Internal process on in the UK in Vijay Mallya’s extradition case: India

The Indian high commission in the UK is following the case with the British government, External Affairs Ministry Spokesperson Gopal Baglay said.

By: PTI | New Delhi | Published: April 20, 2017 9:23 pm
vijay mallya, vijay mallya arrest, vijay mallya extradition, vijay mallya arrest uk, united kingdom, mallya scotland yard arrest, mallya bail, kingfisher airlines, india news, indian express Vijay Mallya . (AP Photo/Aijaz Rahi, File)

Ahead of the next hearing in the fugitive liquor baron Vijay Mallya extradition case on May 17, India said on Thursday that it was in touch with the government in the UK, where an internal legal process is on in the matter. The Indian high commission in the UK is following the case with the British government, External Affairs Ministry Spokesperson Gopal Baglay said. An “internal process” is on in the UK in response to India’s extradition request, he added.

The 61-year-old liquor baron, wanted in India for defaulting on bank loans, was arrested after he appeared at a central London police station on Monday morning. Mallya was released on conditional bail a few hours later after providing a bail bond of 650,000 pounds and giving an assurance to the court that he will abide by all conditions associated with extradition proceedings, such as the surrender of his passport and a ban on him possessing any travel document. The UK’s Crown Prosecution Service (CPS) will now argue the case on behalf of the Indian authorities.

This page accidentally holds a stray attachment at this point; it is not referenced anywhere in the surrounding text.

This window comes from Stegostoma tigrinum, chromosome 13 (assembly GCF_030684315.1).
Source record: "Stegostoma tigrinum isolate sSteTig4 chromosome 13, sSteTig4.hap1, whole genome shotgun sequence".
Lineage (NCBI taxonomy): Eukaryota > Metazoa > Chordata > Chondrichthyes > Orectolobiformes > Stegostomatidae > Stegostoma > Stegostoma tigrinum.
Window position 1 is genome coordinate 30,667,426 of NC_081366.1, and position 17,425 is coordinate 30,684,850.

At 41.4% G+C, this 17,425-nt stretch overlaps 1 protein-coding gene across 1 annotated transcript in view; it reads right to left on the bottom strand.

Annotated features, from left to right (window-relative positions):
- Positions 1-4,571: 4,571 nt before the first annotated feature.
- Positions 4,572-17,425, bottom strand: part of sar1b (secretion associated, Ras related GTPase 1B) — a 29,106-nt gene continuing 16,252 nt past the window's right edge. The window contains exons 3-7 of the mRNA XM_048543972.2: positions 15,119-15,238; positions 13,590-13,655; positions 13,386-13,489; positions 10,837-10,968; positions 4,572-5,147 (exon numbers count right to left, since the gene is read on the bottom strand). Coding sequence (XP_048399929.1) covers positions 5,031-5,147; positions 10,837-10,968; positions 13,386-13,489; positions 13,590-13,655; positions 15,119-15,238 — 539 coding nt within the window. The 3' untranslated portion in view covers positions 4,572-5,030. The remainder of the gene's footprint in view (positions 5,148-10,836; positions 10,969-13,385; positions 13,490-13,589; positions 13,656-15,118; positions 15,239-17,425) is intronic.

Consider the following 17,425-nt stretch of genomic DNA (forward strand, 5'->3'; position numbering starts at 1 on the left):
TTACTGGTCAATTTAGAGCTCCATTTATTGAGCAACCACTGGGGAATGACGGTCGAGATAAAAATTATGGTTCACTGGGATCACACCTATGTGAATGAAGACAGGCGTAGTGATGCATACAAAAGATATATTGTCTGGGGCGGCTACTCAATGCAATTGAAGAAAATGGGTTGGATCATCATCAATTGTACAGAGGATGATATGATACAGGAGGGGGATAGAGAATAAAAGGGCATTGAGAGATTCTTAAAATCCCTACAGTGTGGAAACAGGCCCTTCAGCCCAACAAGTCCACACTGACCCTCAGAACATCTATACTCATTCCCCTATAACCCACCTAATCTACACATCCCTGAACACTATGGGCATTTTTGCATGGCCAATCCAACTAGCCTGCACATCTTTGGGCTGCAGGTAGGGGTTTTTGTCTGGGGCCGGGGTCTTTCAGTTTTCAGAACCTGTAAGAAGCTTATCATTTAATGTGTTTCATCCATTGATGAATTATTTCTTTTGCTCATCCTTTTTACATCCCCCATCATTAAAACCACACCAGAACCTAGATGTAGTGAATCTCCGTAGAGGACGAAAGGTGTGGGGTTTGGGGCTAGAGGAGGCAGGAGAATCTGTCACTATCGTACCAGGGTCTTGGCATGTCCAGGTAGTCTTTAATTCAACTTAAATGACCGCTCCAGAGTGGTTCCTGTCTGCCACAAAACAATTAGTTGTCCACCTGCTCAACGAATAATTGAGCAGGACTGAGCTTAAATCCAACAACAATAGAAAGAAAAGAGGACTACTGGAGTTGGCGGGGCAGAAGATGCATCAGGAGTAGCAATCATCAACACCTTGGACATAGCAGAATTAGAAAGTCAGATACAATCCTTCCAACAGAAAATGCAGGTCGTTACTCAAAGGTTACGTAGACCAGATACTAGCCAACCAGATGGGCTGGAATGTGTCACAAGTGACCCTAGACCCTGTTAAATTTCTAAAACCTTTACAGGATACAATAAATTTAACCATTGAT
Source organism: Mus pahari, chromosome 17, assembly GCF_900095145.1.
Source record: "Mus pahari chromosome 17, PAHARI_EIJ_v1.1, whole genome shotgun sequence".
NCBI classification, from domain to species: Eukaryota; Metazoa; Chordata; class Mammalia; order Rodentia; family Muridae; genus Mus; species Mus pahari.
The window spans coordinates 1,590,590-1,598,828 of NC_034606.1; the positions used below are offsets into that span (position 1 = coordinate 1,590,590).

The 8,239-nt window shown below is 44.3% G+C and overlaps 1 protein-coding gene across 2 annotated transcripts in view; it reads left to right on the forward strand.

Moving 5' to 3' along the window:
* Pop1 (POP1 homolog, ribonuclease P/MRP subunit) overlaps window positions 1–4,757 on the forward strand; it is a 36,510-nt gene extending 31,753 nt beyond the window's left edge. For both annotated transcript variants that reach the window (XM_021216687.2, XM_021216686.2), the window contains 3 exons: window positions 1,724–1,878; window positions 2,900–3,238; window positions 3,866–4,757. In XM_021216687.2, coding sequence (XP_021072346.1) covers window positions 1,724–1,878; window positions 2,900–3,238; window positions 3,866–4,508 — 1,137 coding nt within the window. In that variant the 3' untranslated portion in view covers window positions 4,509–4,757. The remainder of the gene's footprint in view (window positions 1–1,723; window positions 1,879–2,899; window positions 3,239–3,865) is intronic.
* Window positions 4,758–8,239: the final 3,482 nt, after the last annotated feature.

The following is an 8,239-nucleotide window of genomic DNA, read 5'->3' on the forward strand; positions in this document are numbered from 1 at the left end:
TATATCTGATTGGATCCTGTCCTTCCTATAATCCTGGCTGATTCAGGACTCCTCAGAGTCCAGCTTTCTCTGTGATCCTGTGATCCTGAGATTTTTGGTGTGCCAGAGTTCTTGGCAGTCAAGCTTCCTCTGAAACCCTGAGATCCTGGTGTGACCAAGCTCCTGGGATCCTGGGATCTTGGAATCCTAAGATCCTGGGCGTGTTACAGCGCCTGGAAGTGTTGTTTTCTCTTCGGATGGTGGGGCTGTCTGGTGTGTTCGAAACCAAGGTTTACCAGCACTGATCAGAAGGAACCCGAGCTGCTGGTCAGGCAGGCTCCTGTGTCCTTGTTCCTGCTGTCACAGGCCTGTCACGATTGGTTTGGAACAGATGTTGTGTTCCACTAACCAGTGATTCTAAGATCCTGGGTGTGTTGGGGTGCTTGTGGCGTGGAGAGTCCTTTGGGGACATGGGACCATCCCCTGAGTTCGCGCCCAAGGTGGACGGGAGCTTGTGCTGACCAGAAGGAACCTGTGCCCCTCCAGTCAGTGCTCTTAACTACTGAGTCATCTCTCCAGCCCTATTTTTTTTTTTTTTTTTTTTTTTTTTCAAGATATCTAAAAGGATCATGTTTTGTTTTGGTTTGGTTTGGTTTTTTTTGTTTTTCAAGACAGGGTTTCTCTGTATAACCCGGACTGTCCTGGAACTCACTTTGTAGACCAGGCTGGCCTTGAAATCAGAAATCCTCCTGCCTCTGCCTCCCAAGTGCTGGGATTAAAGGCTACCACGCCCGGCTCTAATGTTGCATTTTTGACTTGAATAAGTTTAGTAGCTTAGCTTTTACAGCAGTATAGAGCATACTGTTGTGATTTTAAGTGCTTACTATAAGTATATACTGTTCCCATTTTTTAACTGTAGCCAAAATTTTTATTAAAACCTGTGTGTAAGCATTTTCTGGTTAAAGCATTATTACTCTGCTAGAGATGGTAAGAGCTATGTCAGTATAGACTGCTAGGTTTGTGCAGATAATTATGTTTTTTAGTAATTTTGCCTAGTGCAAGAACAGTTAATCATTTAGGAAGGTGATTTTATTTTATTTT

Last month, setting in motion the process of extradition of Mallya, the British government had certified India’s request and sent it to a district judge for further action. The extradition process from the UK involves a number of steps including a decision by the judge whether to issue a warrant of arrest. In case of a warrant, the person is arrested and brought before the court for preliminary hearing followed by an extradition hearing before a final decision is taken by the secretary of state.

The wanted person has a right to appeal in the higher courts against any decision all the way up to Britain’s Supreme Court. Under the 2003 Act, the British secretary of state may only consider four issues when deciding whether to order a person’s extradition. They are whether the person is at risk of the death penalty; whether special arrangements are in place; whether the person concerned has previously been extradited from another country to the UK and the consent of that country to his onward extradition is required; and whether the person has previously been transferred to the UK by the International Criminal Court.

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